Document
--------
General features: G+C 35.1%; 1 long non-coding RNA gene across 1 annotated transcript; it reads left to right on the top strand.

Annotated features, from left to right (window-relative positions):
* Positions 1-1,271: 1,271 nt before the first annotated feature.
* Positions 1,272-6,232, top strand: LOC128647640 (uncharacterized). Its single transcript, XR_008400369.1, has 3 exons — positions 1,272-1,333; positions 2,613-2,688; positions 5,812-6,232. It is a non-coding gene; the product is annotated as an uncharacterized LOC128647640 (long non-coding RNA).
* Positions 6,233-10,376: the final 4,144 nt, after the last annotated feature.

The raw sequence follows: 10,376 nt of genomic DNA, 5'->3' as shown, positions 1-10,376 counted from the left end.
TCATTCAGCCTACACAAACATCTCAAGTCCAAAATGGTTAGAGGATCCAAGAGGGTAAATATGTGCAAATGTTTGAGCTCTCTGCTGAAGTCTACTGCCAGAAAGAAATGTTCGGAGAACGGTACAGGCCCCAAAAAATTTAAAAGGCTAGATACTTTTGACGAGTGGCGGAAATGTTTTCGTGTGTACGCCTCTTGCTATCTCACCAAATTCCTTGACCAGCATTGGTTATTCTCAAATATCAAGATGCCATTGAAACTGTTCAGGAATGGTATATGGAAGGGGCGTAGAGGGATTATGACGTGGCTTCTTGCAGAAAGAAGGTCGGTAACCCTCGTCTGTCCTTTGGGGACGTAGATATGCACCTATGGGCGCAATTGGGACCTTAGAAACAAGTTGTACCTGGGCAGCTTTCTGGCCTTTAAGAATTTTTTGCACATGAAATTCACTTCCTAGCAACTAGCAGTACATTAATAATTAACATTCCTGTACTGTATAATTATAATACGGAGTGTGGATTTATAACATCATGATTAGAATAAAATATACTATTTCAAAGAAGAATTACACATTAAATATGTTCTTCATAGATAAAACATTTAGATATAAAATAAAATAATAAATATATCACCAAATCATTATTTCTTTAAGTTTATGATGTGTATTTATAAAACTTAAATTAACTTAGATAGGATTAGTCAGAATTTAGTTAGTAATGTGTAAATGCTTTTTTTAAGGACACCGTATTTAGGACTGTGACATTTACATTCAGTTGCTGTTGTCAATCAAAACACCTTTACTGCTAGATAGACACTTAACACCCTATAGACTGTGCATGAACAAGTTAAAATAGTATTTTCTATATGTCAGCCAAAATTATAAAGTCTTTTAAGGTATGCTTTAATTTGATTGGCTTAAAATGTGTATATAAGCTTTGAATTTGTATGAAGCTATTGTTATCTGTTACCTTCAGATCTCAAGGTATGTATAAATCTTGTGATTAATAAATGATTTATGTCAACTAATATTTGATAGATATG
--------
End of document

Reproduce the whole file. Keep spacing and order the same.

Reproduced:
General features: G+C 35.1%; 1 long non-coding RNA gene across 1 annotated transcript; it reads left to right on the top strand.

Annotated features, from left to right (window-relative positions):
* Positions 1-1,271: 1,271 nt before the first annotated feature.
* Positions 1,272-6,232, top strand: LOC128647640 (uncharacterized). Its single transcript, XR_008400369.1, has 3 exons — positions 1,272-1,333; positions 2,613-2,688; positions 5,812-6,232. It is a non-coding gene; the product is annotated as an uncharacterized LOC128647640 (long non-coding RNA).
* Positions 6,233-10,376: the final 4,144 nt, after the last annotated feature.

The raw sequence follows: 10,376 nt of genomic DNA, 5'->3' as shown, positions 1-10,376 counted from the left end.
TCATTCAGCCTACACAAACATCTCAAGTCCAAAATGGTTAGAGGATCCAAGAGGGTAAATATGTGCAAATGTTTGAGCTCTCTGCTGAAGTCTACTGCCAGAAAGAAATGTTCGGAGAACGGTACAGGCCCCAAAAAATTTAAAAGGCTAGATACTTTTGACGAGTGGCGGAAATGTTTTCGTGTGTACGCCTCTTGCTATCTCACCAAATTCCTTGACCAGCATTGGTTATTCTCAAATATCAAGATGCCATTGAAACTGTTCAGGAATGGTATATGGAAGGGGCGTAGAGGGATTATGACGTGGCTTCTTGCAGAAAGAAGGTCGGTAACCCTCGTCTGTCCTTTGGGGACGTAGATATGCACCTATGGGCGCAATTGGGACCTTAGAAACAAGTTGTACCTGGGCAGCTTTCTGGCCTTTAAGAATTTTTTGCACATGAAATTCACTTCCTAGCAACTAGCAGTACATTAATAATTAACATTCCTGTACTGTATAATTATAATACGGAGTGTGGATTTATAACATCATGATTAGAATAAAATATACTATTTCAAAGAAGAATTACACATTAAATATGTTCTTCATAGATAAAACATTTAGATATAAAATAAAATAATAAATATATCACCAAATCATTATTTCTTTAAGTTTATGATGTGTATTTATAAAACTTAAATTAACTTAGATAGGATTAGTCAGAATTTAGTTAGTAATGTGTAAATGCTTTTTTTAAGGACACCGTATTTAGGACTGTGACATTTACATTCAGTTGCTGTTGTCAATCAAAACACCTTTACTGCTAGATAGACACTTAACACCCTATAGACTGTGCATGAACAAGTTAAAATAGTATTTTCTATATGTCAGCCAAAATTATAAAGTCTTTTAAGGTATGCTTTAATTTGATTGGCTTAAAATGTGTATATAAGCTTTGAATTTGTATGAAGCTATTGTTATCTGTTACCTTCAGATCTCAAGGTATGTATAAATCTTGTGATTAATAAATGATTTATGTCAACTAATATTTGATAGATATG